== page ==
Wednesday, March 31, 2010

Road Trip: I'm Not Raising My Kids, I'm Raising My Parents' Grandchildren

If I had known how happy having kids would make my parents I would have had them years ago. Of course had I known how much my mother would drive me crazy with her helpful advice I might not have had them at all. Actually it's not so much the advice that makes me insane; it's the assumption that my mom knows how to raise my children better than I do.

There is nothing more annoying than being told that your child would be perfect except for the fact that you are doing every thing wrong. Actually there is something more annoying, having that told to you as you try to administer to your tantruming child. Sometimes I feel like screaming at her "It's amazing how I manage to take care of them every day yet somehow you know better than I do." Okay, I actually have screamed this at her before.

But I thought I had moved past all that. I had come to peace with my mother's warped view of my children as perfect little dolls. I had gotten over her befuddlement when they act out. Her little comments were just tuned out as I thought about how I wouldn't have to get up with the "perfect angels" in the morning. Little did I know that my zen like state would be destroyed by Doorknobgate 2010.

You see, we lock our kids in their room. It sounds awful but it's really for their own health. Not only does it keep them from wandering about in the middle of the night it also keeps me from killing Calamity Jane since she is no longer scaling down from the crib and
waking me up at 5:30 in the morning. Sleep is important: to me, to them, to our family harmony. And if a doorknob lock means they spend five minutes playing then falling asleep together rather than an hour of us replacing them in their room and beds, so be it.

But according to my mom, I am damaging their emotional health and should just have the patience to walk them gently back to sleep. We argued about it for almost an hour. My sister came over to discuss it and agreed with my mom and then switched her position when she realized that her five month year old would eventually be able to move about on her own. My dad just said he agreed with whatever I was doing while my mom shot death rays at him. Finally I whined "well it's MY kids and I am going to do it MY way" like I was 12 because being home turns me into a petulant teenager.

However like the mature woman I am I didn't even gloat the next day when Calamity Jane went into full on rage mode because she didn't have doorknob enforced quiet time. I just smiled victoriously when my mom said "maybe you were right". Four sweetest words in the English language. I savored them for almost a full moment before my mom told me I should be ironing the girls' clothes.

It's going to be a long week.


  1. Oh my. My mother's argument to me, when I do things differently than she did, is "but all of YOU turned out fine!" I'm all, well, we're ALIVE and functioning members of society, if that's what you mean by fine. She asks me in her weekly phone calls if I'm still nursing, if the baby is still sleeping in our room, etc. Anything I've done differently (nursing, keeping the baby in our room) she sees as an indictment on her parenting. I'm like "Things have changed since you had your last baby (me) 41 years ago! Calm down!" So I feel your pain.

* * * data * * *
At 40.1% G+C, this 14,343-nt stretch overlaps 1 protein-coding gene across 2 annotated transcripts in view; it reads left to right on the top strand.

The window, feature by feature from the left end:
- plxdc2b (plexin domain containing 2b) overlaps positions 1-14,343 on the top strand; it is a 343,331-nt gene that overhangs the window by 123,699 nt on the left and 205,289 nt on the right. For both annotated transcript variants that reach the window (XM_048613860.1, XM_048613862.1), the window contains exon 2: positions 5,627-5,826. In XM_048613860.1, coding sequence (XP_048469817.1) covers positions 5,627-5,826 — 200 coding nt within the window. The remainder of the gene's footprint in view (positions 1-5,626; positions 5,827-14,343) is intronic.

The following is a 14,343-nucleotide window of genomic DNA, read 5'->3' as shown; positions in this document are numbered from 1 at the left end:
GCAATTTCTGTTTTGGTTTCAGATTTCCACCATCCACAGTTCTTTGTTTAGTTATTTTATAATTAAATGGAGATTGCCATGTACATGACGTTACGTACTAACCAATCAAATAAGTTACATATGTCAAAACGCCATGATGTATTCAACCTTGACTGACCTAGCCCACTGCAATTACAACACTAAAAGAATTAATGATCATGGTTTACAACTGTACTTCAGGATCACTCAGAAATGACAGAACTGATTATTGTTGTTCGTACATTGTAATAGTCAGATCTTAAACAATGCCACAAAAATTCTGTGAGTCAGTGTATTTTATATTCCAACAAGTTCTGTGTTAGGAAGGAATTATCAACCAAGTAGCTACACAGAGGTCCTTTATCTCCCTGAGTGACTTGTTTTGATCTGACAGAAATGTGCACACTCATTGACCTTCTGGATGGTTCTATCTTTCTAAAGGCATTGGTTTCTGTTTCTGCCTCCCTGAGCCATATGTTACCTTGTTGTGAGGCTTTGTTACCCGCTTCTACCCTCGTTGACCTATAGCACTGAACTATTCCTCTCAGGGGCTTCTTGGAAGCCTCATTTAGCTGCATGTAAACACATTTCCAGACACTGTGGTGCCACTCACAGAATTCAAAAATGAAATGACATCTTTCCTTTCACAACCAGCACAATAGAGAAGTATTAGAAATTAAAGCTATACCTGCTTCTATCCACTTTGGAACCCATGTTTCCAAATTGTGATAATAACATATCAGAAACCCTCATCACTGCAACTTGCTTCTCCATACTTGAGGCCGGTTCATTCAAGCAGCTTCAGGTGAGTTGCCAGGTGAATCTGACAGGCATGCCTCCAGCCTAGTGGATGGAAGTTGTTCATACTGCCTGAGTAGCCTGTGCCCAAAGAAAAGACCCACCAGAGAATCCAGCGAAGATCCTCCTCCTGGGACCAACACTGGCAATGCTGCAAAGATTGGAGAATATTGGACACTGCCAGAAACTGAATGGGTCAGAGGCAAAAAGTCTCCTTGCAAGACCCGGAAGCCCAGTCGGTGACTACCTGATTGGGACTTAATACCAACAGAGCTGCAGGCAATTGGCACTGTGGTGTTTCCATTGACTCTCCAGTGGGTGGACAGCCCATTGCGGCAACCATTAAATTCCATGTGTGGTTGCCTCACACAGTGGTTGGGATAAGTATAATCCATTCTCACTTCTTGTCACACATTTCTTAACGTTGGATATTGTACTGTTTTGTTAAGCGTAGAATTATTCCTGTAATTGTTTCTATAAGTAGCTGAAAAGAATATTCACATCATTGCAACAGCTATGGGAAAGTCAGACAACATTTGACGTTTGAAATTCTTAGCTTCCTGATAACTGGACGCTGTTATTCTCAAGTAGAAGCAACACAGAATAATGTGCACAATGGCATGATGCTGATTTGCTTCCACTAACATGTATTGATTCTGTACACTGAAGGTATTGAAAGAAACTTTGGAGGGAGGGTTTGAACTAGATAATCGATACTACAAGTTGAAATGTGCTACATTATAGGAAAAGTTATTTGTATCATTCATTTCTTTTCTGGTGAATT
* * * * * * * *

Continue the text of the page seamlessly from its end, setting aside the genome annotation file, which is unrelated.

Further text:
2. My husband is British, and ironing is what the British people do.

    I'm of the mind that if someone thinks my kids' clothes should be ironed, that someone should go right to it.

  3. I hear you on the parents knowing best. My step mom used to critize everything I did from food to clothing but since I had more kids then her she has backed off. Thankfully. Our tounges get used to being bitten around our parents.

  4. Hi, I'm Megan, and I lock my children in their room too. If I didn't, there wouldn't be any gently walking them back to bed because I would instead be living in a mental institution. So it's all for the good of the family, in the long run.

  5. I wondered how I was going to keep D in his room when he moves from his crib. Locking him in never occurred to me (maybe one of those childproof doorknob covers in the room would work). Thanks!

  6. Well, I'm a smartass, and I'd have no compunction against telling my mom that if *she'd* done such a great job as a mother, *I* wouldn't have to lock my kids in the bedroom.

    Of course, that doesn't do anything healthy for anyone, except make me giggle.

    I'm expecting my first in about 8 weeks--I can't wait for the "well-intentioned advice" to begin to flow. Blech.

  7. Hello, thanks for stopping by my blog. I totally lol'ed at this post. Grandparents operate under the assumption that, whatever the condition of the child, something must be wrong, and no matter how capable I, the mother of the child, may be, the only person that can fix the problem is the grandparent. I turn into a 12 year old when I'm home, too. Good luck with the rest of your visit! Relief is in sight...

  8. "Actually it's not so much the advice that makes me insane; it's the assumption that my mom knows how to raise my children better than I do."

    This! I love my mother and I think I turned out pretty ok but to hear her tell it I am apparently incapable of taking care of my son. It's a wonder how he's managed to be still alive after 8 months of living with me. /snark

  9. Grandparents can be a major asset and or a major pain in the ass.

  10. As I read this something horrific occurred to me. What if we turn into them? You smack me, and I'll smack you if we do this. K?